Thessaloniki (Brussels Morning) The Transparency International’s (TI) latest Global Corruption Barometer (GCB) is a massive survey of 40,000 participants on perception of corruption in Europe, the largest of its kind in the EU.
What do EU citizens think about corruption?
The TI report suggests that 62 per cent of Europeans believe that government corruption is a major challenge in their country, as corrupt officials are rarely charged. That surges to 80 or even 92% in Croatia, Bulgaria, Cyprus, Spain, Italy, Romania, Slovenia and Slovakia.
32% of those surveyed believe that corruption has surged over the last year, whereas 44% believes it stayed the same. Remarkably, 65% of Cypriots perceive a surge of corruption followed by 51% in Slovenia, 41% in Croatia, and 40% of respondents in Hungary and Portugal.
Revolving doors of money & power
People in the EU increasingly scrutinise the cosy relationship between business and government. Leaders of governments and legislators are perceived as leading corruption trends in half the 27 EU member states, whereas business executives and bankers lead the corruption-perception index in others. Relevant to the perception of corruption is the widespread belief that the relationship between corporations and governments is too close for comfort: 2/3 of people in Bulgaria, Cyprus, Czech Republic and Slovenia think that businesses control their governments.
Survey data suggests that corruption shakes the level of trust in institutions. This is particularly reflected for national governments, which have seen their support erode among 48% of EU citizens. It appears that 56% of public opinion puts more trust in European Union institutions.
How are citizens affected by corruption?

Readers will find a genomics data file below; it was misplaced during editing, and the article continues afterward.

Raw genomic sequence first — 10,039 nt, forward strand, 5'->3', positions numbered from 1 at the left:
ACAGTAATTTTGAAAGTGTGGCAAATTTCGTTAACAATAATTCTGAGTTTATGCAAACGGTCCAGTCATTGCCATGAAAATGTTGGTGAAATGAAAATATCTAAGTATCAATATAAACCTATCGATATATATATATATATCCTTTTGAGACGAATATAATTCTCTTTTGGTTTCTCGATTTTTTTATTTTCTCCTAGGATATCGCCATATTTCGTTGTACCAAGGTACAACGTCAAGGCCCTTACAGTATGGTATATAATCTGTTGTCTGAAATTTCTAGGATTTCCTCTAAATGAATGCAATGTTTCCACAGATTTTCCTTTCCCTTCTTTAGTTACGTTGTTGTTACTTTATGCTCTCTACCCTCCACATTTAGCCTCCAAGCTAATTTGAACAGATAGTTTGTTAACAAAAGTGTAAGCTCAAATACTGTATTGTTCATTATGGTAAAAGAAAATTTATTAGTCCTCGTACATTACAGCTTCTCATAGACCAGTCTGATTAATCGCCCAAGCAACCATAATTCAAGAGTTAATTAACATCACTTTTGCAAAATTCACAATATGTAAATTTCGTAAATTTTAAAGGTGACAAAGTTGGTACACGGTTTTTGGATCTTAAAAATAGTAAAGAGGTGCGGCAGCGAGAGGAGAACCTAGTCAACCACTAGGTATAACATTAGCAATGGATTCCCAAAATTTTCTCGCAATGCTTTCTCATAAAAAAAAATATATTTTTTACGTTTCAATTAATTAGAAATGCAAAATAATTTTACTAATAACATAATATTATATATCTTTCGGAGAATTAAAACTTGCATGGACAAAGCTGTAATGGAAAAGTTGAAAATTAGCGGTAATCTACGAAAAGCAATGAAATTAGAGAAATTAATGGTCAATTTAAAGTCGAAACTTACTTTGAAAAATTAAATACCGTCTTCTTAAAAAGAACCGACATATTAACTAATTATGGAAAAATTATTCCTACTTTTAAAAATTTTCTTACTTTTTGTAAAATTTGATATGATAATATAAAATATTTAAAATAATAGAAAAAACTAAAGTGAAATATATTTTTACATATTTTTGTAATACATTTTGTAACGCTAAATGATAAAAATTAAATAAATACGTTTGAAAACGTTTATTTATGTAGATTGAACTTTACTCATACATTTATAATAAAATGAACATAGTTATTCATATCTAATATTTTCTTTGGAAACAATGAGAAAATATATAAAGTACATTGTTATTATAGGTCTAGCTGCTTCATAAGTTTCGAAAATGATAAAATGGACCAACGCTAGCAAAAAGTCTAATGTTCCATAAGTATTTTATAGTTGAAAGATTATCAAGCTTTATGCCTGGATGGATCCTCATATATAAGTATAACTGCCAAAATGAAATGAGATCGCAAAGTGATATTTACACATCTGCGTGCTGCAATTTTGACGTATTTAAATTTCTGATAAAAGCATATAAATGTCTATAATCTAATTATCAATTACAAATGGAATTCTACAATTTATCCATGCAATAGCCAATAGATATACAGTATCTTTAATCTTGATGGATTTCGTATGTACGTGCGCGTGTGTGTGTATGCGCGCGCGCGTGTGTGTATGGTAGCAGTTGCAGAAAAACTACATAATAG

In terms of accessing basic services, such as health care and education, the GCB survey shows that the need to cultivate and rely on personal networks is widespread. Bribery is common in a few EU countries; Romania and Bulgaria maintain the highest rate of bribery with 20% and 19% of citizens admitting to resorting to gifts for services. The lowest rate of bribery (1%) is in Denmark, Finland and Sweden.
Bribery is not, though, the only type of corruption that citizens experience. Favouritism is rife when it comes to the allocation of welfare benefits or securing access to public hospitals and schools. The fact that less than transparent rules determine access to public hospitals (29%) and welfare benefits (23%) amidst a pandemic suggests that health is a hotspot of corruption amidst a pandemic. Such discriminatory practices affect one in three EU citizens (33%). That is equivalent to more than 106 million people across the EU.
The Global Corruption Barometer also highlights data on ‘sextortion’, i.e. “the abuse of power to obtain a sexual benefit or advantage,” which often occurs in exchange for public services, like healthcare or education. GCB results document the highest rates of this power relationship in Bulgaria (17%), Croatia, Romania, and Greece.
How many EU citizens feel, though, that they can report abuses without fear for retaliation? The answer is that 47% of EU citizens feel they can safely report corruption, whereas 45% fear reprisals. This is one of the major challenges that should be addressed, as the public’s opinion on corruption reflects stagnant, stale, and institutionalised favouritism in the EU.
Wrapping up this bleak overall picture on corruption levels, let’s focus on the good news: 64% of the EU’s citizens still believe that it’s everyone’s task to make a difference in the battle against corruption.